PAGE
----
• bananapanda says:

        This is how I was raised. We got summer jobs to pay for expenses (books, clothes, phone) but otherwise school was covered. My first car bought senior year of college was 5 yrs old. I never had a credit card until 22.

        I went to grad school a lot later so I paid for it – but went to UK school using a Stafford Loan.

  5. DouchesOfCambridge says:

    You have kids and love them to death and you want to give them everything. Then they turn to teens and you see how lazy they can be because teening gets them like that, then you start questioning and that’s probably when you end up saying, over my dead body – no heritage for you! They’ll have to work for it because you love them too much to ruin them with money and enable your own brats

  6. equality says:

    Don’t have kids but I would leave something. Even people who are motivated can have health issues or unexpected set-backs that affect their ability to provide. By the time she divided out among her children and grandchildren it wouldn’t be much anyway.

  7. Katie says:

    It’s the Church of Jesus Christ of Latter-day Saints – those three words that were left out are important.

    My dad told us that he intends to spend everything before he dies, but if there’s anything left, its split equally. His family lives to his nineties, though, so there’s no use not supporting myself now. Even not saving for retirement is a gamble – someone in their nineties has been retired for a long time and my dad has expensive taste! There very well could be nothing left.

    • SallyW says:

      Yeah, If the church gets the money, it will be the worst thing she could do with her inheritance. No one need money less than the LDS. I wouldn’t be surprised if they have been grooming her to do this.

      • Katie says:

        You think I’d stop being surprised by anti-Mormon bigotry and baseless, accusatory speculation, but it’s still gross every time.

        Tithing is ten percent. There is no tradition of more than that – I’m sure she could if she wanted to, but it would be weird.

      • Ange says:

        You’ll find there isn’t a lot of sympathy for any religious institution in these parts and for very good reason. Sort out your own house then cry bigotry.

  8. smcollins says:

    I would find myself somewhere in the middle if I were in the position. I’m reminded of a line from The Descendants about wealth & inheritance: Give them enough so they can do *something* but not so much that they do *nothing*.

    • AnneL says:

      I think that’s a good rule of thumb. It’s fine to leave your kids some money, but you have to teach and model good financial habits. Have a plan, get an education, make a budget and stick to it, etc.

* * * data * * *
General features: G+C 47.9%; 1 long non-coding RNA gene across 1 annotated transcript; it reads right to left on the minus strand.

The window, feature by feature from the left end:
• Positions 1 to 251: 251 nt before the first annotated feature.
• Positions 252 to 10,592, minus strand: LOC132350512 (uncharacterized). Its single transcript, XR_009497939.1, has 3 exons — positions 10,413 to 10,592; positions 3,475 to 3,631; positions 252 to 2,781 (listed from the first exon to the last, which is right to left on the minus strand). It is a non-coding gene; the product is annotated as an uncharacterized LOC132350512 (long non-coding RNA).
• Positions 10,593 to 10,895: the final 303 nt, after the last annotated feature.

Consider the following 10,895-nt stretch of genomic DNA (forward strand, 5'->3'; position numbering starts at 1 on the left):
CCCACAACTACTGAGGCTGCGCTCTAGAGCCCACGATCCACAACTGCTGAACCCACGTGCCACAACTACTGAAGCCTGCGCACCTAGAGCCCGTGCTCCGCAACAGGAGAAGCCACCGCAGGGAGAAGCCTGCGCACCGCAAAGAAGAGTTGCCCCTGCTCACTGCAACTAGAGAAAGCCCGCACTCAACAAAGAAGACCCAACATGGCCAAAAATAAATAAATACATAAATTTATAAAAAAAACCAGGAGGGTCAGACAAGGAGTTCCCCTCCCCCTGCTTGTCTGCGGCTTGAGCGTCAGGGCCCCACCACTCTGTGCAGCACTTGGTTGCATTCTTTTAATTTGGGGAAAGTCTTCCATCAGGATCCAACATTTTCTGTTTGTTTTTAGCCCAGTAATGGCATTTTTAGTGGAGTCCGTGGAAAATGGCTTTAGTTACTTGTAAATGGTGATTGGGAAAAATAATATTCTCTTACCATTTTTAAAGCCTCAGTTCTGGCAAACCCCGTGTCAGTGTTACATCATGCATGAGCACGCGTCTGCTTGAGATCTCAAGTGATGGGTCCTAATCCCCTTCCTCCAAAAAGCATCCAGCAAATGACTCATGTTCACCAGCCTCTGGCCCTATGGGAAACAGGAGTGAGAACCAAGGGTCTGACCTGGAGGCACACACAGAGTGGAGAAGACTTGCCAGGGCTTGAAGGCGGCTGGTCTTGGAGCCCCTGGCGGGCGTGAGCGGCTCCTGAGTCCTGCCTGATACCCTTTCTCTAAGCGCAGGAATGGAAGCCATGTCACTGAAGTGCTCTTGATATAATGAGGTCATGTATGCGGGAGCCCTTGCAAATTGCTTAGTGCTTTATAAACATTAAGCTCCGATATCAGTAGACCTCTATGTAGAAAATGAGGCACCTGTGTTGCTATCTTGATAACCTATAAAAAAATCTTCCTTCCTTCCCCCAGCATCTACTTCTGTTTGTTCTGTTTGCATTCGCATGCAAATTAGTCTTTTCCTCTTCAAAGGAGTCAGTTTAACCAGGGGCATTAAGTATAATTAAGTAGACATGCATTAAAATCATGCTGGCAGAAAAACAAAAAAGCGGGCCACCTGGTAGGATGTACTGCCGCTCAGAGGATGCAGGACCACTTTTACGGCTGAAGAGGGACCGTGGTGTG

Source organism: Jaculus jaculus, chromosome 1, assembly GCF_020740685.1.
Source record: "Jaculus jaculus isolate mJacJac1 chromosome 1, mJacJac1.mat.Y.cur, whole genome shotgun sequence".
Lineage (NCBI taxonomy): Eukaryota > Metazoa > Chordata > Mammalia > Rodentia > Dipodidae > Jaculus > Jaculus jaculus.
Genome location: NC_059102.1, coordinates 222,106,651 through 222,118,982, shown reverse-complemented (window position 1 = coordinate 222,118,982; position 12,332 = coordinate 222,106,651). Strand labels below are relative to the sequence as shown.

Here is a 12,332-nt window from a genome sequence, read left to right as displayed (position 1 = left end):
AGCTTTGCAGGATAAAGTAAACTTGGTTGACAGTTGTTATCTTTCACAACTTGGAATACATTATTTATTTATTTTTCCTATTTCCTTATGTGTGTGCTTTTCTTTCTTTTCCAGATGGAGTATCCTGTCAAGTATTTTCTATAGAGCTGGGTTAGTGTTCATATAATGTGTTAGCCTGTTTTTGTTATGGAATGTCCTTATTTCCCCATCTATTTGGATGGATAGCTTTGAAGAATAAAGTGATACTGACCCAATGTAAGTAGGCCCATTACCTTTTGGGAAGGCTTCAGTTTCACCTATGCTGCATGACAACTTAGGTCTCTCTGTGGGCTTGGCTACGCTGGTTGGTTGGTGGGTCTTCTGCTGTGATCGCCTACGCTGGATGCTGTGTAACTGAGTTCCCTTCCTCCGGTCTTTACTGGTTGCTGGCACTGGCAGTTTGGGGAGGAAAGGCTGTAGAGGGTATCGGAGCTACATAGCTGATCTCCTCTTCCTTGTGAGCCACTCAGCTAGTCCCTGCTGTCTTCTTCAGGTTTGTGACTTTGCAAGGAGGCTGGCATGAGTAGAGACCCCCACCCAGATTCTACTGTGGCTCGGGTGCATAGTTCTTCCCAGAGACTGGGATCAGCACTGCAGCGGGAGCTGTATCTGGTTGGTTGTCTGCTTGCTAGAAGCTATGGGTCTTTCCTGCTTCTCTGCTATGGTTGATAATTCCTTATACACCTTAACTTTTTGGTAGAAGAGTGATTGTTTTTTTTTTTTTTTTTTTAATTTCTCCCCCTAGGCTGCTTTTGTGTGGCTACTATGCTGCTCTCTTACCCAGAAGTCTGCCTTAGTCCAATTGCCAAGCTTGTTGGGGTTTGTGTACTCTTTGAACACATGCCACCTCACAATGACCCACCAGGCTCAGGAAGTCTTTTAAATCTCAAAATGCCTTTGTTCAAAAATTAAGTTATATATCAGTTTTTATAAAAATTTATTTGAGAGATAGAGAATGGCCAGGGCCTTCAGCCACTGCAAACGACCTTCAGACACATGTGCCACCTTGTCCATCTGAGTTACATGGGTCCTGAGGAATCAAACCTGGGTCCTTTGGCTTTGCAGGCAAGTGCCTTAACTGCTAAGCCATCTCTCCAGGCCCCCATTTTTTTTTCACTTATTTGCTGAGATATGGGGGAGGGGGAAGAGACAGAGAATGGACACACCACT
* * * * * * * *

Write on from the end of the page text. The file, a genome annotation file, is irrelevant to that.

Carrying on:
9. Frippery says:

    I wonder about property. She seems to be speaking just about cash or things like stocks, investments, etc. But things like her house, sentimental items, heirlooms…..

  10. Dena says:

    I think she’s right to an extent – I went to school with plenty of rich kids who’d had it all handed to them and many didn’t take their education seriously at all. But life is tough and the unexpected – like medical bills – can wipe it all out in months. If I had that kind of money to give, I’d worry that my self-sustaining kids would run into a problem like that and then have major financial issues through no fault of their own. So I think there’s a healthier balance than – you get nothing!
    You can set up trusts with external trustees and strict limitations on withdrawals. Education, medical, etc. i think that would be a better thing for her to do but – it’s her money.

    • TigerMcQueen says:

      I totally agree with this. There’s a difference between giving your kids so much money they don’t have to work and giving them a nest egg. I’ve seen firsthand how a small inheritance can made a huge difference in a family’s life. My dad (who worked hard and budgeted responsibly) had medical issues when I was growing up that impacted his salary. His inheritance from my grandfather took so much stress off him. He knew we’d be able to go to college without needing too many loans. He was able to put a little away for retirement (which was lucky, because his pension turned out to…not be the best).

      I want to be able to do that for my kids if I can. Just give them enough to take a little stress off. Sure, the money’s hers and she can do what she wants with it, I just don’t understand the ‘they get nothing’ when there are ways to ensure any money is used responsibly. I can’t see myself going that route with my kids if by chance I ever get rich (LOL).